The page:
AsianScientist (Sep. 8, 2020) – A study using brain organoids derived from induced pluripotent stem cells (iPSCs) has shown that SARS-CoV-2 could potentially infect the human brain. These findings have been published in Cell Research.
To date, SARS-CoV-2 has infected more than 27 million people and caused over 890,000 deaths. Although the virus primarily attacks the lungs, it is also known to infect other organs such as the heart and kidneys. There have also been reports of neurological symptoms including headaches, the loss of smell (anosmia), seizures and encephalopathy.
In fact, a study of 214 hospitalized COVID-19 patients in Wuhan, China, reported that 36 percent of all patients and 46 percent of severe cases had neurologic symptoms. In addition, studies from France and Germany have revealed that between 36 to 84 percent of COVID-19 patients had viral infections in the brain. However, there has been no direct experimental evidence of SARS-CoV-2 infection in the human central nervous system (CNS).
To explore the direct involvement of SARS-CoV-2 in the CNS in physiologically relevant models, a team led by Professor Huang Jiandong of the University of Hong Kong assessed SARS-CoV-2 infection in human neural progenitor cells (hNPCs), neurospheres and brain organoids derived from iPSCs.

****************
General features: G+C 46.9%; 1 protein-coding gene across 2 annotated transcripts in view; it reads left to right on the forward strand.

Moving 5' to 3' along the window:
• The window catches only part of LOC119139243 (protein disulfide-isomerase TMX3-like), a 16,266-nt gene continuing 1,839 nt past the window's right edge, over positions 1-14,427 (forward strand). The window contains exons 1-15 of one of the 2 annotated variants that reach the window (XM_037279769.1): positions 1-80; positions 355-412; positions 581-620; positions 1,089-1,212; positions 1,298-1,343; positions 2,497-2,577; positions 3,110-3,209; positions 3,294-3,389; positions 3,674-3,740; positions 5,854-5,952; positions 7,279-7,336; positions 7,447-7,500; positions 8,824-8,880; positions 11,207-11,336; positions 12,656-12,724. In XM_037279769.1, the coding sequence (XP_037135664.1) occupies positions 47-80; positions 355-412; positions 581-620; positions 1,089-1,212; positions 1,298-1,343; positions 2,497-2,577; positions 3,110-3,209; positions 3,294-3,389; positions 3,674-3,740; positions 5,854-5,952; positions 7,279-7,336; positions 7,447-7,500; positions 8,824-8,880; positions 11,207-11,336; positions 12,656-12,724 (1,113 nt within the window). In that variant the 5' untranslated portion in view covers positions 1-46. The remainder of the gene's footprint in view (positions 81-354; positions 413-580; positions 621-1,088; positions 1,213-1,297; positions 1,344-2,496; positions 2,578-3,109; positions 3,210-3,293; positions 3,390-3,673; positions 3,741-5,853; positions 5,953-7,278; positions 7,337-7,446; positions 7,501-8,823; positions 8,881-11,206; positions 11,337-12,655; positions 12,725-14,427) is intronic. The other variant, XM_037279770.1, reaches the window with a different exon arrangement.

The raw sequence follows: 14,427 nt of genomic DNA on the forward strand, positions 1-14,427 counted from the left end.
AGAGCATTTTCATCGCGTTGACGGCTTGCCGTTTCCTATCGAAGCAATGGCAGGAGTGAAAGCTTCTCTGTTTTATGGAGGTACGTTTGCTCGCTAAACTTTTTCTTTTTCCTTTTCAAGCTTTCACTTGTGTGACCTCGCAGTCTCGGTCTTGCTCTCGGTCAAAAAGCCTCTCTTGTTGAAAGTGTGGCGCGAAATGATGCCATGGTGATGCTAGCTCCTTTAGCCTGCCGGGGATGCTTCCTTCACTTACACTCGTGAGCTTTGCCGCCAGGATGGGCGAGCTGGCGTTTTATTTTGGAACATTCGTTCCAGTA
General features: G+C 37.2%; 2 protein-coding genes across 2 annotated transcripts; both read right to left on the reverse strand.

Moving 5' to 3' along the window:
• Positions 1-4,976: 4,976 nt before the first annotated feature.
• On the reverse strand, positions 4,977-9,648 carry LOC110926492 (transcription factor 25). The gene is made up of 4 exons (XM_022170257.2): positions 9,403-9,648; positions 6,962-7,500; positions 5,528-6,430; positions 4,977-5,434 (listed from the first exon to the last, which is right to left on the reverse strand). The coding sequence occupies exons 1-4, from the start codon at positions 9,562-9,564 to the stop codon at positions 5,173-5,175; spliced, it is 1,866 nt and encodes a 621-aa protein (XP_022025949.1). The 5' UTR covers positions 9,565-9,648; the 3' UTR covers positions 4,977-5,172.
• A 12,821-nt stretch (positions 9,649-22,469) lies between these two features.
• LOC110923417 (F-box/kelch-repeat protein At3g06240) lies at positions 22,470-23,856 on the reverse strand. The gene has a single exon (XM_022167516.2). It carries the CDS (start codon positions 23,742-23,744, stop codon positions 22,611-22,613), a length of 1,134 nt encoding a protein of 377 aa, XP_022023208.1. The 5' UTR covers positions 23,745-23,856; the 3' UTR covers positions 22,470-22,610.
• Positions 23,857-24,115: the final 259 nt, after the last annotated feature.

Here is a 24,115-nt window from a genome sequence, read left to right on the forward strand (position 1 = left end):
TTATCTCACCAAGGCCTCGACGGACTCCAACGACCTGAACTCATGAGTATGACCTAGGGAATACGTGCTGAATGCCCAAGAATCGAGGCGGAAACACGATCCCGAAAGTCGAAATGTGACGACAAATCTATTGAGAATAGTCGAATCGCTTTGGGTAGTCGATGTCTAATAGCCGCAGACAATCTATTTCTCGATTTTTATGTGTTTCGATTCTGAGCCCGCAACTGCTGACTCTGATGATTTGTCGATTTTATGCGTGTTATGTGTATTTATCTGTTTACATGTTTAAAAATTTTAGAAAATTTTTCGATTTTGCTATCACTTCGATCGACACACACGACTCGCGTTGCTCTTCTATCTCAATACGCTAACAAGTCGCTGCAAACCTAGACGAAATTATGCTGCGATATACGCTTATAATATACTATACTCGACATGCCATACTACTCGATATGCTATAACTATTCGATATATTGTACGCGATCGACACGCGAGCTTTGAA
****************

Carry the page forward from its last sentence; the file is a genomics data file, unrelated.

Their results showed that iPSC-derived hNPCs could be infected by SARS-CoV-2 infection, but not SARS-CoV. Extensive protein expression and infectious viral particles were detected in neurospheres and brain organoids infected with SARS-CoV-2, which suggested SARS-CoV-2 could productively infect the human brain.
Importantly, SARS-CoV-2 infection in 3D human brain organoids was limited to neural progenitor cells, suggesting that the virus directly targets cortical neurons and NPCs.
“Overall, our study provides the first evidence of direct SARS-CoV-2 infection in human brain organoids, which contributes to our understanding of the pathogenesis of neurological complications in COVID-19,” said Huang.
The research team suggested that chronic and long-term consequences of SARS-CoV-2 infection of the CNS should be closely monitored.
The article can be found at: Zhang et al. (2020) SARS-CoV-2 Infects Human Neural Progenitor Cells and Brain Organoids.
Source: Chinese Academy of Sciences; Photo: Shutterstock.
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